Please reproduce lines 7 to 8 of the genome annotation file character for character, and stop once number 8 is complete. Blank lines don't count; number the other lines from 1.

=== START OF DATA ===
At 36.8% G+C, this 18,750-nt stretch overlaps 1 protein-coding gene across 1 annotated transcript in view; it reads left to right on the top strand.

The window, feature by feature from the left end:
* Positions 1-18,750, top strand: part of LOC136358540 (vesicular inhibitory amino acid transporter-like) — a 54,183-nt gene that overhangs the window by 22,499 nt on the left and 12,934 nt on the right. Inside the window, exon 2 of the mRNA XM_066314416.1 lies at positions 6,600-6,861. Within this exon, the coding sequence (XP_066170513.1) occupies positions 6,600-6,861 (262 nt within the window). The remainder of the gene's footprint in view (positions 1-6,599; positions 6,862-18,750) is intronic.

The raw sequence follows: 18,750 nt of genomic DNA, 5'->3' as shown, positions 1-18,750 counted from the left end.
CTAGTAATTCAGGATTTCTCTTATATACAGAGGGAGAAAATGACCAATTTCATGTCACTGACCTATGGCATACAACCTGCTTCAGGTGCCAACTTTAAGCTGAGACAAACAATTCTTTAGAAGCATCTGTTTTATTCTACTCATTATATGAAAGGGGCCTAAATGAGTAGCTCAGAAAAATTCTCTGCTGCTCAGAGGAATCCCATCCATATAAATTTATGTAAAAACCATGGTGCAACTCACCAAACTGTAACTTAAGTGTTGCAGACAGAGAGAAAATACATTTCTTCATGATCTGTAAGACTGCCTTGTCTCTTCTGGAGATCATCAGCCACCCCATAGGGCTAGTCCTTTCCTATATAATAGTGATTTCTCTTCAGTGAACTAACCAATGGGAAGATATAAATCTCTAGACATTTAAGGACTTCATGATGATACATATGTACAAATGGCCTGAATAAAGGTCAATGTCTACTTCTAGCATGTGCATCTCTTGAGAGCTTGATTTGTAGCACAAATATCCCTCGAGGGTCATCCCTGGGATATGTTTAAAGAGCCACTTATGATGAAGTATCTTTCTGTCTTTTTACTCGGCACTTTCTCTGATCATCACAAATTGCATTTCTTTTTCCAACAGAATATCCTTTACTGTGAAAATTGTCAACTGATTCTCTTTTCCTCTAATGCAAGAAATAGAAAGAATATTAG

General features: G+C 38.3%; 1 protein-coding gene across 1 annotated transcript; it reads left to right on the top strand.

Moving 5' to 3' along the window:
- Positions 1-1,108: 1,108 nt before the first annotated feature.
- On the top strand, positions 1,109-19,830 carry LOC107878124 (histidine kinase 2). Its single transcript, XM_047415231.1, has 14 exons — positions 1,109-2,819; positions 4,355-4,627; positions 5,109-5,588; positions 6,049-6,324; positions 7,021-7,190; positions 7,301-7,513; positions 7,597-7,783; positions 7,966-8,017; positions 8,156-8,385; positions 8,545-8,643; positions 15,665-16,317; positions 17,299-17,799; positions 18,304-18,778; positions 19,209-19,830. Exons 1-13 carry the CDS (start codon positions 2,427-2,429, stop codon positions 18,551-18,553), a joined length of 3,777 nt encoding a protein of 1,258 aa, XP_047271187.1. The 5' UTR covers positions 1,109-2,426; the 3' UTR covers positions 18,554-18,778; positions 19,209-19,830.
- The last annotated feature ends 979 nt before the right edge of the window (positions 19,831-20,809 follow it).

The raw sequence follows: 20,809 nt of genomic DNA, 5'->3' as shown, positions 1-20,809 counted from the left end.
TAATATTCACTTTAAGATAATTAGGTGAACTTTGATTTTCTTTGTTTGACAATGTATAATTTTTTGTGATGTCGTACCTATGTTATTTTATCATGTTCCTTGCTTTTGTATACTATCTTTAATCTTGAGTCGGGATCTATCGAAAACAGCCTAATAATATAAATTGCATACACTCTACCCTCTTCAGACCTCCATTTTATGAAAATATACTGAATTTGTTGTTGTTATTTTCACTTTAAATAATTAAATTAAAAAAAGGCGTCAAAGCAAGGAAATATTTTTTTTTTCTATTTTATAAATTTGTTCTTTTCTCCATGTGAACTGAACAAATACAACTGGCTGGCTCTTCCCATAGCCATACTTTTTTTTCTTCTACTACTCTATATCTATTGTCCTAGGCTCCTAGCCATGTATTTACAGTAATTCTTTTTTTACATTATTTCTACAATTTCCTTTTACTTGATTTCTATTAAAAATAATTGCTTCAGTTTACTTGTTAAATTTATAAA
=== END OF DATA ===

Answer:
Moving 5' to 3' along the window:
- Positions 1-1,108: 1,108 nt before the first annotated feature.